The Japanese meat is selling at Asda for £22 a kilo - around six times cheaper than you'll find in many upmarket food halls. But not everyone is impressed with Asda's upmarket offerings.
Wagyu beef is on the sweet side. Asda previously claimed their own version is a cross between Wagyu and Holstein cattle. "We imported Wagyu bull semen from Japan and used it to impregnate Holstein dairy cattle to produce a slightly less highly marbled meat which many British customers prefer."
And the Independent food citric, Samuel Muston, went into raptures over it. "I loved the deeply savoury flavour and velvety texture," he said. "If you fancy indulging, the best way to cook it is the Japanese method: cut it into slices and flash fry it, which prevents the rich internal fat from seeping out."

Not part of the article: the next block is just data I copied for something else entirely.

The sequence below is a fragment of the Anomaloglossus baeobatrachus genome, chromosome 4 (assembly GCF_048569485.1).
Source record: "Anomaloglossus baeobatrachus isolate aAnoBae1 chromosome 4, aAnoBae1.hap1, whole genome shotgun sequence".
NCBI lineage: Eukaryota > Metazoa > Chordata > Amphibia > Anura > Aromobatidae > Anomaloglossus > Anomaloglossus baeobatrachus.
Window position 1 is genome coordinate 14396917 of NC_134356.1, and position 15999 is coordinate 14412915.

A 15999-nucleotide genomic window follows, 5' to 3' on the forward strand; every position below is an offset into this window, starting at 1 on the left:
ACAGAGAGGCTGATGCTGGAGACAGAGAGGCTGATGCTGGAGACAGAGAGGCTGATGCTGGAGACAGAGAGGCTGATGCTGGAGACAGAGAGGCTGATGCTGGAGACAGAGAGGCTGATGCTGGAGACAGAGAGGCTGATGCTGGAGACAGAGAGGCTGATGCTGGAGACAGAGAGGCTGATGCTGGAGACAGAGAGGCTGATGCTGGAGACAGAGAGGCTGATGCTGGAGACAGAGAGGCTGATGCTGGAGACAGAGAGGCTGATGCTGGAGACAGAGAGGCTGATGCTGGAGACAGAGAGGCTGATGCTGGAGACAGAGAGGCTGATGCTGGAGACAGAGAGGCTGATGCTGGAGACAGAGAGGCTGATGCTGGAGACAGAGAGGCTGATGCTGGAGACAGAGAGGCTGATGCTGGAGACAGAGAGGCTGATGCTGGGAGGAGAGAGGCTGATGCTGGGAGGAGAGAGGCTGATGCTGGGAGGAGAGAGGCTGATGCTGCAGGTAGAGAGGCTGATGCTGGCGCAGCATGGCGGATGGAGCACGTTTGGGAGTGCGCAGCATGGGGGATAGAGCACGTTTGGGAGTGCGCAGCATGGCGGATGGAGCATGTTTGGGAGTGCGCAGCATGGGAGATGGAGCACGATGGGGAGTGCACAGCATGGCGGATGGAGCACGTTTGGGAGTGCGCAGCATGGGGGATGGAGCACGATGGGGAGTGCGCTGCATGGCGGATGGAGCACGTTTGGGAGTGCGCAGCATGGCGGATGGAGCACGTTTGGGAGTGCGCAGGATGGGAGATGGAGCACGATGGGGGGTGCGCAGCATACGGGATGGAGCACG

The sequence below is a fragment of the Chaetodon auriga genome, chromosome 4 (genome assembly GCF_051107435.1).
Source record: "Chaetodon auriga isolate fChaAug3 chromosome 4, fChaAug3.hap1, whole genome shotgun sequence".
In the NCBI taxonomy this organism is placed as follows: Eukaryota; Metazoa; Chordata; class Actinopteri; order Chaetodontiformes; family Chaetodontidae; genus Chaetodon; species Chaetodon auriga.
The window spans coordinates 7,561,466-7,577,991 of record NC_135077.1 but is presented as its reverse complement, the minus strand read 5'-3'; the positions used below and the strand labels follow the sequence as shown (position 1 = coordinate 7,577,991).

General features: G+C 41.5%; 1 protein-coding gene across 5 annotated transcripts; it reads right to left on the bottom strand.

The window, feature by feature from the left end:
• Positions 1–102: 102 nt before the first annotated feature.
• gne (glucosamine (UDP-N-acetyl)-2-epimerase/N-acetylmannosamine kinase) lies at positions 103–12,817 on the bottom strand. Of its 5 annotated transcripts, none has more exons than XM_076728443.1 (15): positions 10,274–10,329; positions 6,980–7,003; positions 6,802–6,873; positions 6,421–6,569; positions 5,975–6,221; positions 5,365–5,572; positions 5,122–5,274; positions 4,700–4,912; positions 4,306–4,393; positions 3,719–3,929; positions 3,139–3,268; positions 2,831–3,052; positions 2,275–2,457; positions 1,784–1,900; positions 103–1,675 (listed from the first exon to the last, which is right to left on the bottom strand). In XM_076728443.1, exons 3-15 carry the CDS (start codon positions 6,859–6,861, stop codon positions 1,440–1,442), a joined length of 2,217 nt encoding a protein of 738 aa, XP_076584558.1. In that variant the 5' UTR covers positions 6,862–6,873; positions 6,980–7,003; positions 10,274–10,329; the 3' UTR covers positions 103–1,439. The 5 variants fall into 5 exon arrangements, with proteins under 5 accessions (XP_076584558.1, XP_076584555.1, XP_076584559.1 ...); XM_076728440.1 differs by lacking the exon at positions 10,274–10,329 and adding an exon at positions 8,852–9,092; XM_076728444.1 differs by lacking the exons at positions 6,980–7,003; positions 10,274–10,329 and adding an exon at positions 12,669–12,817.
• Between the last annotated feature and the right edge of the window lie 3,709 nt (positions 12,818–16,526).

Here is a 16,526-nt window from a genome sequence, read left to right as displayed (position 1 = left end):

Wet, anaemicMuston also described the meat as "decently capillarised" (whatever that means). Other critics were much less flattering about Asda's foray into aspirational dining.
"It was wet and slightly anaemic-looking," said the Guardian, "and most importantly it had only a few specks of fat distributed within its flesh."
A rack of venison with cranberry and port butter is also on offer from Asda for £35 a kilo plus a three-bird roast of turkey, duck and chicken - £20.
But don't forget your local butcher. A good local shop will often attract a long queue outside at this time of year if they're known for quality and fair prices, and they're more likely to offer meat which is locally sourced.